Class Notes (834,991)
Canada (508,850)
Economics (1,614)
ECON 1B03 (520)
Lecture

Lecture Notes.docx

5 Pages
114 Views
Unlock Document

Department
Economics
Course
ECON 1B03
Professor
Hannah Holmes
Semester
Winter

Description
ECONOMICS NOTES CHAPTER 1: Basic Principles of Microeconomics Economics  the study of how society allocates its resources to satisfy people’s wants  resources are scarce, meaning they are usually limited  resources are what are used to produce something else (goods and services ie. labour, land, machinery)  there is a limit on how much production of goods and services can occur do the scarcity of resources Micro: focuses on individual parts of the economy- how households and firms interact Macro: focuses on the economy as a whole- how inflation, unemployment and economic growth affect economy Different Types of Economy Market Economy  allocates resources through the decentralized decisions of firms and households  households decide what to buy and who to work for  firms decide how much to produce and who to hire Command/ Centrally Planned Economy  all production and distribution decisions are made by a central authority (ie. government) Mixed Economy  a combination of both market and command economy Opportunity Costs  everything you have to give up in order to attain a certain something  the cost of the best foregone alternative  example: to attend McMaster it costs 25,000 a year; you could have spent that money on something else, such as a car o implicit costs o explicit costs Marginal Thinking  marginal changes are small, incremental adjustments to an existing plan of action  example: a firm will wonder “what will happen to the profit if we decide to produce one more good?”  people make decisions by comparing marginal benefits to marginal costs  when marginal benefits exceed marginal costs, a decision is proved worth it Adam Smith  observed that households and firms act as if they are guided by an “invisible hand”  consumers choose freely what they buy  producers choose freely what they produce and sell  the market settles on a product distribution and prices that are beneficial to all the individual members of an economic community  greed drives people towards beneficial behaviour  greed pushes people to maximize profits (by perhaps undercutting competitors with low prices and making smart investments)  students decide to pay an upfront cost of attending school because they believe it will eventually provide them with a higher income  effects take place dynamically and automatically Markets Move Towards Equilibrium Economic Equilibrium  when there is no incentive for any economic actors to change their behaviour  profits have been maximized and no changes will benefit the actor  markets usually reach equilibrium through changes in prices  prices guide decision makers to reach outcomes that maximize the welfare of an economic community Gains From Trade  in an market economy, people engage in trade with one another  we specialize in tasks we do best and trade with others for the things they can provide  we have gains from trade Efficiency and Equity  efficiency is when an economy`s resources are used efficiently when they are used to maximize the welfare of a society (economics decisions)  markets that are left to operate freely usually lead to efficiency  equity involves the fair distribution of resources (political decisions)  market failure occurs when the market fails to allocate resources efficiently  when failure occurs, the government can intervene to promote efficiency and equity Causes of Market Failure  an externality- the impact of one person or firm’s actions on the well-being of a bystander  market power- the ability of a single person or firm to unduly influence market prices  some goods simply aren’t suited for the market and do not succeed (ie. organ donations) Economists Roles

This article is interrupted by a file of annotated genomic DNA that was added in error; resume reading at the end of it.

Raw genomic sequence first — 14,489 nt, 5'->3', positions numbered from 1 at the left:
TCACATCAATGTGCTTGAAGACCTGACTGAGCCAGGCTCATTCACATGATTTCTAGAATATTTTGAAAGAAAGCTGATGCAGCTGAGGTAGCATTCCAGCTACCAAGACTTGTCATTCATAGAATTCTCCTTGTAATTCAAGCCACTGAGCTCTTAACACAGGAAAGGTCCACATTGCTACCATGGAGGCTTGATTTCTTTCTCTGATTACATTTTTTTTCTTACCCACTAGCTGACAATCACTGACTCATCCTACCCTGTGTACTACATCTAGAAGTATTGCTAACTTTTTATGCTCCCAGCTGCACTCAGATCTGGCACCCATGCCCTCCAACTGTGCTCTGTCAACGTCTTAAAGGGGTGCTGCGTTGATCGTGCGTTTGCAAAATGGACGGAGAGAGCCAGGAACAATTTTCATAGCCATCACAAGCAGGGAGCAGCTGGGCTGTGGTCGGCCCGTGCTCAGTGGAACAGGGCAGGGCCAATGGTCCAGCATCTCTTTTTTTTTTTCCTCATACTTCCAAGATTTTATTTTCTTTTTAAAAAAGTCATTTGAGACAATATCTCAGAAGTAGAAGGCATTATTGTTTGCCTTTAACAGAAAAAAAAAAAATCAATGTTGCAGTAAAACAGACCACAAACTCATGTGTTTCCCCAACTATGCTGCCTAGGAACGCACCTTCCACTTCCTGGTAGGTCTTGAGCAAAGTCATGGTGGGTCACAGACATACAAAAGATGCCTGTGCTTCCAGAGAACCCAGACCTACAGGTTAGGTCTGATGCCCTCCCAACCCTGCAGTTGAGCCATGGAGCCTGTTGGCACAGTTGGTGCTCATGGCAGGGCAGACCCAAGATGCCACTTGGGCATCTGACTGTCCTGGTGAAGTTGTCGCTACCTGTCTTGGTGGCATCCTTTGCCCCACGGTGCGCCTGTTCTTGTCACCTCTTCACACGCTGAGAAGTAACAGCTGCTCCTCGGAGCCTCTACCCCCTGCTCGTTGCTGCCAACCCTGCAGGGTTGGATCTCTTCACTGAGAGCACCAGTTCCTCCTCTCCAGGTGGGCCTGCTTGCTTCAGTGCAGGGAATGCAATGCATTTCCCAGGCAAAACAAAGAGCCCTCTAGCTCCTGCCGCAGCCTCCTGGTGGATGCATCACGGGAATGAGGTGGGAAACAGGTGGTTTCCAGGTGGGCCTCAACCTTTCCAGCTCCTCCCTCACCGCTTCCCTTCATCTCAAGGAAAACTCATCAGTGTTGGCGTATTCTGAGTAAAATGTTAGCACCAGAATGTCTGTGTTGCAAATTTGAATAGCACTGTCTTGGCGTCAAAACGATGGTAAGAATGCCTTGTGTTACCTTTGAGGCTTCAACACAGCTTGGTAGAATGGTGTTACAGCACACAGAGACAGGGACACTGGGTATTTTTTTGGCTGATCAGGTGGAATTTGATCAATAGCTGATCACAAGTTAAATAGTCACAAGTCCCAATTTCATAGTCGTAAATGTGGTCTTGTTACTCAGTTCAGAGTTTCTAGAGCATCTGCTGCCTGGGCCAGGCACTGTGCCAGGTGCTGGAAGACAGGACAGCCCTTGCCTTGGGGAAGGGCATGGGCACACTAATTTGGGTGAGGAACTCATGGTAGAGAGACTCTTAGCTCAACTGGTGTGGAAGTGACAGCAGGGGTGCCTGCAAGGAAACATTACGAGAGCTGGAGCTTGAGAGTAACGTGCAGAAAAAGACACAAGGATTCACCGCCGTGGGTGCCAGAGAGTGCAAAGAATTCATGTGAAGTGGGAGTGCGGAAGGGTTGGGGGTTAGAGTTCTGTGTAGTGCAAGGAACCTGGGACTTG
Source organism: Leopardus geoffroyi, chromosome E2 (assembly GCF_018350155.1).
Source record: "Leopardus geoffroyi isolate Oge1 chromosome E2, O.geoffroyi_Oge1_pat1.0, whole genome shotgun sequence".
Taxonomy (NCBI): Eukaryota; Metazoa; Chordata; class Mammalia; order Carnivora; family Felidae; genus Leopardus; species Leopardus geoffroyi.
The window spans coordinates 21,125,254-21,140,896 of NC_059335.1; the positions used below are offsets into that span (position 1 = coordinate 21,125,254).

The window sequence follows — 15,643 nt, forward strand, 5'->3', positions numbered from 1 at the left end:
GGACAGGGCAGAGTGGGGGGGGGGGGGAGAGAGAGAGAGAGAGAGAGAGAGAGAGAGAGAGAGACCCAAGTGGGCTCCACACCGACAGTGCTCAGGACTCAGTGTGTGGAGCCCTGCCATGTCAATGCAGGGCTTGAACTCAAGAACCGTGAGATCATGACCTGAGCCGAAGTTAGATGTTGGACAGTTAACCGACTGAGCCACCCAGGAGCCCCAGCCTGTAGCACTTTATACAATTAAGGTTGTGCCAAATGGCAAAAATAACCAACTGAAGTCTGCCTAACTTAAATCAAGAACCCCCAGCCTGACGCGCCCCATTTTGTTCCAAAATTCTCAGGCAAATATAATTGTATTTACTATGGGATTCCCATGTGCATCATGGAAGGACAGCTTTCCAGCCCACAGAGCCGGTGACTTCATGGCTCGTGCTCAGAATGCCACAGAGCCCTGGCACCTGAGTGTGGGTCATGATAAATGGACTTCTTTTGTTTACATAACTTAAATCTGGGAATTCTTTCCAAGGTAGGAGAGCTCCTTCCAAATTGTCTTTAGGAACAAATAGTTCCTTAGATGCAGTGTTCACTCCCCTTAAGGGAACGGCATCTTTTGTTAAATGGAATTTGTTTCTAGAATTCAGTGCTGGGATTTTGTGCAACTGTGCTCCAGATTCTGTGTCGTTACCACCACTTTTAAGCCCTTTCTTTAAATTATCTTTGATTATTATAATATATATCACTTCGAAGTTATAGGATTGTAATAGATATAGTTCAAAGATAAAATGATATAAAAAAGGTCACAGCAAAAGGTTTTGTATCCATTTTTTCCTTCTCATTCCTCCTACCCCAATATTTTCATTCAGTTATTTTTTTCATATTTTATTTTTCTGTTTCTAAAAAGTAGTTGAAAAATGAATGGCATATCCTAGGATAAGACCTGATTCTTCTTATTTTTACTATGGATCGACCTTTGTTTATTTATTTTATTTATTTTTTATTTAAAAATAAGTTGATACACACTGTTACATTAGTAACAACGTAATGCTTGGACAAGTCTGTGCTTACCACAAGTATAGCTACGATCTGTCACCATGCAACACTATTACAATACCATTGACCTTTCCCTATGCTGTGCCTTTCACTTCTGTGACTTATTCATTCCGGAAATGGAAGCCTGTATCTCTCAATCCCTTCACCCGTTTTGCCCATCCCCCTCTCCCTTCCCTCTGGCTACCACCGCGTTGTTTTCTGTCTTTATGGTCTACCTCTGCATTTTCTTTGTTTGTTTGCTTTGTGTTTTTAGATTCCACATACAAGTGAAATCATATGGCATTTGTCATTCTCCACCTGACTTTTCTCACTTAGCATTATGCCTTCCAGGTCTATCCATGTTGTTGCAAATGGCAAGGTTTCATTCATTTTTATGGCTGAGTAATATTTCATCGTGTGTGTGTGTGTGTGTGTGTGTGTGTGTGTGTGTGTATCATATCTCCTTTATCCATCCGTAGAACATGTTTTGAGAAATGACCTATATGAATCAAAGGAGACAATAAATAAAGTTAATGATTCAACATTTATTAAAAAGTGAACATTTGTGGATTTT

More Less

Related notes for ECON 1B03

Log In


OR

Join OneClass

Access over 10 million pages of study
documents for 1.3 million courses.

Sign up

Join to view


OR

By registering, I agree to the Terms and Privacy Policies
Already have an account?
Just a few more details

So we can recommend you notes for your school.

Reset Password

Please enter below the email address you registered with and we will send you a link to reset your password.

Add your courses

Get notes from the top students in your class.


Submit